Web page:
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Diego Munoz Camargo

Diego Muñoz Camargo

(According to Beristain de Souza, Muñoz should be the surname).

Born of a Spanish father and Indian mother soon after 1521; died at a very advanced age, the exact date unknown. He acquired the knowledge of letters and rudimentary acquaintance with other branches of learning from the Franciscans at Mexico in the first half of the sixteenth century, and diligently inquired into the traditions and antiquities of the Nahuatl Indians, chiefly of the tribe of Tlaxcala, in which investigations he was encouraged and sustained by the clergy and the higher Spanish officials. For many years he acted as official interpreter. He wrote the "historia de Tlaxcala", first published in a French translation in the "Annales des voyages" and but lately in the Spanish original. It is the only chronicle specially devoted to the past of the tribe Tlaxcala thus far accessible in print, except one, printed 1870, and which yet prove to be a fragment of Camargo's work. Torquemada's "Monarquia" is largely based on Camargo, and the history is of course partial, as all tribal chronicles are, extolling the Indians of Tlaxcala, and placing them above all others of Nahuatl stock. This does not, however, detract from its value. It presents a view differing from that of other Indian writers, and furnishes elements of useful criticism.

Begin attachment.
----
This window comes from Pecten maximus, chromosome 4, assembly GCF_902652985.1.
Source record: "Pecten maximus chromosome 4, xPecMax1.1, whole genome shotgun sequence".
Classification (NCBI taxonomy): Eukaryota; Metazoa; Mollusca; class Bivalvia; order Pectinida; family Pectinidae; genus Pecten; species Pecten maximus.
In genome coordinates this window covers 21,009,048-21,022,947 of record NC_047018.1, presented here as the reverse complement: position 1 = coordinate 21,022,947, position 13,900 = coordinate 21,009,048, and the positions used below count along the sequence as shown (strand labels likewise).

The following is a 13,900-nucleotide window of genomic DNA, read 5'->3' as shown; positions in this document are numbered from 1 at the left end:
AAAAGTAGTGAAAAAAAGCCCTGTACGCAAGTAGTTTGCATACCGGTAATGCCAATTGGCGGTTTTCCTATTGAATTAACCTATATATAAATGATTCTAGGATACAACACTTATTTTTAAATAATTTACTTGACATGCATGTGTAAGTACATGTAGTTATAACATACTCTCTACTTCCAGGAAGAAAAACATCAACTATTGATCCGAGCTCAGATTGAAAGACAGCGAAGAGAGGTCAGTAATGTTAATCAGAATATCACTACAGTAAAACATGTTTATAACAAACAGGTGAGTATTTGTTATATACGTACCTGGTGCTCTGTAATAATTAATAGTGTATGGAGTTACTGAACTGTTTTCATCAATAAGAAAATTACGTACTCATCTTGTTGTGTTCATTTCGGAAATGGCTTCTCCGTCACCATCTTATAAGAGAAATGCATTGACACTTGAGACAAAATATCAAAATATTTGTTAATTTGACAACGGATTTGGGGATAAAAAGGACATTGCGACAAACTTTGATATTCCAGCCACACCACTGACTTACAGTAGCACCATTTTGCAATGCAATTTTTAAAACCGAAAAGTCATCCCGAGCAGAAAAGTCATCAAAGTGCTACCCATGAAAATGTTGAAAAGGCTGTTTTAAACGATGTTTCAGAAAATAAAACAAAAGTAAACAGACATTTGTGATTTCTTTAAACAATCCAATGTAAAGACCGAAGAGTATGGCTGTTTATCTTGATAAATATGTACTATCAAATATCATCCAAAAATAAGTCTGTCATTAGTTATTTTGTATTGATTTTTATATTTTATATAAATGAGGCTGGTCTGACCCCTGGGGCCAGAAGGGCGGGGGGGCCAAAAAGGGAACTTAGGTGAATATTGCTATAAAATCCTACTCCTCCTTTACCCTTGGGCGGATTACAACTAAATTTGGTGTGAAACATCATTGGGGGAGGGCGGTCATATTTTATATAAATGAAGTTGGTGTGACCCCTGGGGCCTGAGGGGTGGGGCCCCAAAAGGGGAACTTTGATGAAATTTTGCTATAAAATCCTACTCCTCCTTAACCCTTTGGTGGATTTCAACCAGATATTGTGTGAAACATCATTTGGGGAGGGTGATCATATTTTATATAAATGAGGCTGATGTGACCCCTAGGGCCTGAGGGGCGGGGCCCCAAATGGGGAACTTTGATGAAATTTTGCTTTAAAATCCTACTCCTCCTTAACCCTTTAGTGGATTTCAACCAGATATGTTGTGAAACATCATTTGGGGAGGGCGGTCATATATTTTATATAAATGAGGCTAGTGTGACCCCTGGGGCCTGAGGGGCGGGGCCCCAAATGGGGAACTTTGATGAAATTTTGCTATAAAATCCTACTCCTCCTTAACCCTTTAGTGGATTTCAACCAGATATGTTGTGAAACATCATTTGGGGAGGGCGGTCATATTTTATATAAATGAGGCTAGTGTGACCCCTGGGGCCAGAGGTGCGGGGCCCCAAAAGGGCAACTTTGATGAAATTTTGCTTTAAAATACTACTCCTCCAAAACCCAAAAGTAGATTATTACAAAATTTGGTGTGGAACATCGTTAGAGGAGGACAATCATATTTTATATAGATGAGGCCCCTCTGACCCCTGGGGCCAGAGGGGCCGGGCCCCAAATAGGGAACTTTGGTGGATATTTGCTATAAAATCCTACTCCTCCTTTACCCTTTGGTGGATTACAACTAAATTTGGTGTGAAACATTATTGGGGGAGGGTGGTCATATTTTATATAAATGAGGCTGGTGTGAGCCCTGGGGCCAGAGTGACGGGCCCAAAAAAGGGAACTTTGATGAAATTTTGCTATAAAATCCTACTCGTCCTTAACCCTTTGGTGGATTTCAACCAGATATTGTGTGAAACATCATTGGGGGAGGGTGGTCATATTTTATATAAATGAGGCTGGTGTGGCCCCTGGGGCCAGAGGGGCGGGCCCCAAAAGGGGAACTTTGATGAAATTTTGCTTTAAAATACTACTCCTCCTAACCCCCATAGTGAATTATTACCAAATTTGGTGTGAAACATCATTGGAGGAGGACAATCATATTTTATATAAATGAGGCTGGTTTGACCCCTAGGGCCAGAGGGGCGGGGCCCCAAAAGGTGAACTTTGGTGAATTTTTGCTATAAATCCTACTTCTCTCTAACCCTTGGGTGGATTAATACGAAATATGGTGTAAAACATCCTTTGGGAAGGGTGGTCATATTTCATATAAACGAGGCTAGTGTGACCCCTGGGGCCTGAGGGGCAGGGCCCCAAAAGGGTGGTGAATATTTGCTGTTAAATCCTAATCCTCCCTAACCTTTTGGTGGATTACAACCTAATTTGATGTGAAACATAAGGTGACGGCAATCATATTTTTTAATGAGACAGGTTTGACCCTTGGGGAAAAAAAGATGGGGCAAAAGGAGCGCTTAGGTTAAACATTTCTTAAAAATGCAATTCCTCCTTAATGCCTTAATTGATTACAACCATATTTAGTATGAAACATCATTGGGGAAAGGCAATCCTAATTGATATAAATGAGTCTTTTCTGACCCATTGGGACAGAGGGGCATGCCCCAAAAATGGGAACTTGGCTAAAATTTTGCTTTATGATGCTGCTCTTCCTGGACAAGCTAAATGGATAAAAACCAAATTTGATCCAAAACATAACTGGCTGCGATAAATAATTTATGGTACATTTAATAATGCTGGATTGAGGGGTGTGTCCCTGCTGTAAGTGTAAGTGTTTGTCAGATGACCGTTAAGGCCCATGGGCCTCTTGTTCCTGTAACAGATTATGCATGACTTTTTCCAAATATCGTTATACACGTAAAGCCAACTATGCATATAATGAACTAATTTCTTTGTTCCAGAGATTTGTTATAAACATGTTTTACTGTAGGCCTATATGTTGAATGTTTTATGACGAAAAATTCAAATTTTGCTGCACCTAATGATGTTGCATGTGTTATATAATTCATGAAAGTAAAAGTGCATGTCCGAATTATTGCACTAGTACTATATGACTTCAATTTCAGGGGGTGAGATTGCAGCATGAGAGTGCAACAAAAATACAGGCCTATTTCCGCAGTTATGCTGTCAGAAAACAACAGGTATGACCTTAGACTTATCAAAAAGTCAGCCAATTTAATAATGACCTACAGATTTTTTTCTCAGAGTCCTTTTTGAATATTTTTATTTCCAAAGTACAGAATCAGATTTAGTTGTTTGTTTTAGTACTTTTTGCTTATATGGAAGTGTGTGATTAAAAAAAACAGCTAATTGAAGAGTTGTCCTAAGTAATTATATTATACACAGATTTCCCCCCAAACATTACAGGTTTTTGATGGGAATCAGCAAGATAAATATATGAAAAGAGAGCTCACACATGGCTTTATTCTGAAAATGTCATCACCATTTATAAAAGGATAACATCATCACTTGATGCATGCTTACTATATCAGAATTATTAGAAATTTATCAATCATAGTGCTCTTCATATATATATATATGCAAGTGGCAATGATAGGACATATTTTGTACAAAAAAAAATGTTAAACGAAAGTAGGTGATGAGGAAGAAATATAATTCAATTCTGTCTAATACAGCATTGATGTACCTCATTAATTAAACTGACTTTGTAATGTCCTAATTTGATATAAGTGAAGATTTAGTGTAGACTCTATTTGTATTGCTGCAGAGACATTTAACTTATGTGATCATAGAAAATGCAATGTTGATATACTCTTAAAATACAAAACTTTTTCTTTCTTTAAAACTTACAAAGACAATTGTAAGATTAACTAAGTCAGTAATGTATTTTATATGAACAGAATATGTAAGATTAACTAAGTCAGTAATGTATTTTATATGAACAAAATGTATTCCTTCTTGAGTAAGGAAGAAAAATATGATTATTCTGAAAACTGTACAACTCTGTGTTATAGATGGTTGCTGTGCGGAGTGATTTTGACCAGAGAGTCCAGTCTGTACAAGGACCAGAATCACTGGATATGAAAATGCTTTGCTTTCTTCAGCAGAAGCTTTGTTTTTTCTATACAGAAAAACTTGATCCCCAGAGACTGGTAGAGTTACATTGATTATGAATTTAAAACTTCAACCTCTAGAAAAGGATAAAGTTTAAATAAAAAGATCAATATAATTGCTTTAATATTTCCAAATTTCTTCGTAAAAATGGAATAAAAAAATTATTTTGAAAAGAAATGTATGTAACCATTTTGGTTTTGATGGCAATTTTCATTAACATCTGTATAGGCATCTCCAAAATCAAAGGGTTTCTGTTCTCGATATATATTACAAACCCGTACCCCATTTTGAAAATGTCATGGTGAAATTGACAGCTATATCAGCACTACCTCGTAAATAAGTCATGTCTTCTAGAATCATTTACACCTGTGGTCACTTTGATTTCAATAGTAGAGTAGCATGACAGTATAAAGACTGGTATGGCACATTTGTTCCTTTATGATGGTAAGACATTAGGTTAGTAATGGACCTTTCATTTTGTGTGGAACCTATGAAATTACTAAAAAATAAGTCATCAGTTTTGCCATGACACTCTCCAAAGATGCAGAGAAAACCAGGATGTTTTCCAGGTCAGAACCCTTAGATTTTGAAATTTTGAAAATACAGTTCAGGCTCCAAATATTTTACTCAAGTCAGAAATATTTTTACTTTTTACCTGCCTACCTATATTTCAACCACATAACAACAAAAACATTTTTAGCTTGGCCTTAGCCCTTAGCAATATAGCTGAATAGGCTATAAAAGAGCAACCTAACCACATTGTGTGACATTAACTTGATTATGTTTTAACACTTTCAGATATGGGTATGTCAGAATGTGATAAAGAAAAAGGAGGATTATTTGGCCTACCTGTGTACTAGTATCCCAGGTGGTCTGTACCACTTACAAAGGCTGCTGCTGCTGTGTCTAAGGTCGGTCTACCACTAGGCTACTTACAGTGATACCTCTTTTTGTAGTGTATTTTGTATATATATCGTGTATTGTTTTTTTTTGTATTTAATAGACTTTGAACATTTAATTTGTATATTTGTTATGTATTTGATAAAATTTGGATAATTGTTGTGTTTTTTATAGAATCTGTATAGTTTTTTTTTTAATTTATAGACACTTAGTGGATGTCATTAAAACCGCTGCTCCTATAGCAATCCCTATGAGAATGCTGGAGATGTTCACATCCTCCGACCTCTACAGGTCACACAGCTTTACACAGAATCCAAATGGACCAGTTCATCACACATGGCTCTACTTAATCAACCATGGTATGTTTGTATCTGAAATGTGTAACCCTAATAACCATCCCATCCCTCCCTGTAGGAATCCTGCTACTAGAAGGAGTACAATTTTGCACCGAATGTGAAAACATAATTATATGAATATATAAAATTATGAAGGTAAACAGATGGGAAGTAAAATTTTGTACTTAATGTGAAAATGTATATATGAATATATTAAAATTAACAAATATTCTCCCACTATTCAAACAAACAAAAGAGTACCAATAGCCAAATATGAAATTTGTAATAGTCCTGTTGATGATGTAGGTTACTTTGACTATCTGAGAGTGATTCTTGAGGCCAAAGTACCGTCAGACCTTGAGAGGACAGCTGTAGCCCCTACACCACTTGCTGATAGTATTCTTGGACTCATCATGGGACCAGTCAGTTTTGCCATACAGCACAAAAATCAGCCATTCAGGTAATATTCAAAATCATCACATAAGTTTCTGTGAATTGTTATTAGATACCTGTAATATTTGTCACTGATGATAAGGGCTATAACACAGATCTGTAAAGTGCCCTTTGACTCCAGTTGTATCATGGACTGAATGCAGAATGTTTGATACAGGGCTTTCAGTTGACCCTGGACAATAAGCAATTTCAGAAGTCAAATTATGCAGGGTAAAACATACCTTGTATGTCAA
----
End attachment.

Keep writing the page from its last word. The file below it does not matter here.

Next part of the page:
Torquemada, Monarquia Indiana (Madrid, 1613, and 1723); Boturini-Benaducci, Idea de una nueva Historia general de la América Setentrional (Madrid, 1746); Clavigero, Storia del Messico (Cesna, 1780); Beristain de Souza, Biblioteca hispano-americana setentrioonal (Amacameca, 1883); Brinton, Aboriginal Authors.


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